“It takes some time,” she said. “We are trying as hard as we can to find resources.” Resources may be found inside the school as families use school washers and dryers or even the high school showers after hours.
As much as they want to support families, the team works to combat the apprehension people experience when they hear from social workers. “Social workers are new inside the CMCSS community. A lot of our families who have had difficulty with DCS automatically assume we are here to remove their kids,” explained Peterson. “We are seen in a negative light. I want the community to know we are here to support their family and help them.”
Tomecia Slade agrees. “Our main goal is not to be a person that ever removes but to increase the well-being of the entire family.”
This desire to support the whole family inspired participation in the Strengthening Families program.
“Strengthening Families is a really positive thing we’re offering directly to our community,” said Peterson. “The more we can offer these programs, the more success we will have in the school system. A lot of what is happening at home is brought to school with the kids. Even though we’re doing everything we can to provide services to the kids at school, really getting deeper into what is going on with the family is where we can see a lot of changes.” The program teaches families through a 12-week course how to communicate, connect, and how to build positive relationships. “We can teach our kids, once they respect that positive relationship in their family, how they can take that to other parts of their lives.”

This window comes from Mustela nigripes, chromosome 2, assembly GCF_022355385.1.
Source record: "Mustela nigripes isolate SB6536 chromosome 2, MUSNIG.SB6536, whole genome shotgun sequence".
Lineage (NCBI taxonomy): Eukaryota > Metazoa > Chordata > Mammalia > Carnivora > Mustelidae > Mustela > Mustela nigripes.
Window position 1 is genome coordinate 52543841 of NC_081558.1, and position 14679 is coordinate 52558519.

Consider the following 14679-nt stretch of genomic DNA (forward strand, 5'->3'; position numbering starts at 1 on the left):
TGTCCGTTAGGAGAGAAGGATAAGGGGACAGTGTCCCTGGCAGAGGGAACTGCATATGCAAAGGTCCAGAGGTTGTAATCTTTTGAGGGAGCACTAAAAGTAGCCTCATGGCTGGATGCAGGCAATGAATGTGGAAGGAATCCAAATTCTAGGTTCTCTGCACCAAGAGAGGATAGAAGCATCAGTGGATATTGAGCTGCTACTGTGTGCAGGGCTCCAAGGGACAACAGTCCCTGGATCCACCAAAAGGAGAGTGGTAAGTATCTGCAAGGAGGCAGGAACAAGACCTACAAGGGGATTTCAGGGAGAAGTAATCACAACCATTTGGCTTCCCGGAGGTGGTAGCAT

Coping skills, communication strategies, and a renewed sense of hope is not limited to students. “We are seeing parents that are having a difficult time coping, and that has a great impact on our children,” said Slade.